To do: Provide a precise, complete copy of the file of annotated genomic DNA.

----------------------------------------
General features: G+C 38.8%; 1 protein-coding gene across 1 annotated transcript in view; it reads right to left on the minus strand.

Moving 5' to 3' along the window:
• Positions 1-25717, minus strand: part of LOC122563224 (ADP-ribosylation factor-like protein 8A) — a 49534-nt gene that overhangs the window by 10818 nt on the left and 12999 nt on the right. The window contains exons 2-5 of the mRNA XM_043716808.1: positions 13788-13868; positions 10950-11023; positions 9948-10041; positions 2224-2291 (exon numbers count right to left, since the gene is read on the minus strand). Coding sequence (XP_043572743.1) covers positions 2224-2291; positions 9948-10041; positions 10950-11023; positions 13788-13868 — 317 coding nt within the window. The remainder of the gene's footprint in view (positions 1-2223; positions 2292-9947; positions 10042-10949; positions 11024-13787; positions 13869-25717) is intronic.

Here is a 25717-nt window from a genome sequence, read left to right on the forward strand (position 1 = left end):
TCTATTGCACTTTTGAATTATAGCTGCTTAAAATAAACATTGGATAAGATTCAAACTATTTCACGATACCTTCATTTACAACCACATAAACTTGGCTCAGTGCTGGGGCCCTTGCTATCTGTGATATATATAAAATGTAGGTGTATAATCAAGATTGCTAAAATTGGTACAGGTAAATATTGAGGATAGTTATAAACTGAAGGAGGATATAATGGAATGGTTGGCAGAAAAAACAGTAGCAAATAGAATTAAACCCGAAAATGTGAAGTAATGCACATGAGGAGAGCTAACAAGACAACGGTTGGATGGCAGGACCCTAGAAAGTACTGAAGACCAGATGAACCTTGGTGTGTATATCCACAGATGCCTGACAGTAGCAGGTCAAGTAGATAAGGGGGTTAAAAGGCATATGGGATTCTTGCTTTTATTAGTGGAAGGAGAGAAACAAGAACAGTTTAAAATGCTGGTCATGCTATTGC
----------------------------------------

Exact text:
General features: G+C 38.8%; 1 protein-coding gene across 1 annotated transcript in view; it reads right to left on the minus strand.

Moving 5' to 3' along the window:
• Positions 1-25717, minus strand: part of LOC122563224 (ADP-ribosylation factor-like protein 8A) — a 49534-nt gene that overhangs the window by 10818 nt on the left and 12999 nt on the right. The window contains exons 2-5 of the mRNA XM_043716808.1: positions 13788-13868; positions 10950-11023; positions 9948-10041; positions 2224-2291 (exon numbers count right to left, since the gene is read on the minus strand). Coding sequence (XP_043572743.1) covers positions 2224-2291; positions 9948-10041; positions 10950-11023; positions 13788-13868 — 317 coding nt within the window. The remainder of the gene's footprint in view (positions 1-2223; positions 2292-9947; positions 10042-10949; positions 11024-13787; positions 13869-25717) is intronic.

Here is a 25717-nt window from a genome sequence, read left to right on the forward strand (position 1 = left end):
TCTATTGCACTTTTGAATTATAGCTGCTTAAAATAAACATTGGATAAGATTCAAACTATTTCACGATACCTTCATTTACAACCACATAAACTTGGCTCAGTGCTGGGGCCCTTGCTATCTGTGATATATATAAAATGTAGGTGTATAATCAAGATTGCTAAAATTGGTACAGGTAAATATTGAGGATAGTTATAAACTGAAGGAGGATATAATGGAATGGTTGGCAGAAAAAACAGTAGCAAATAGAATTAAACCCGAAAATGTGAAGTAATGCACATGAGGAGAGCTAACAAGACAACGGTTGGATGGCAGGACCCTAGAAAGTACTGAAGACCAGATGAACCTTGGTGTGTATATCCACAGATGCCTGACAGTAGCAGGTCAAGTAGATAAGGGGGTTAAAAGGCATATGGGATTCTTGCTTTTATTAGTGGAAGGAGAGAAACAAGAACAGTTTAAAATGCTGGTCATGCTATTGC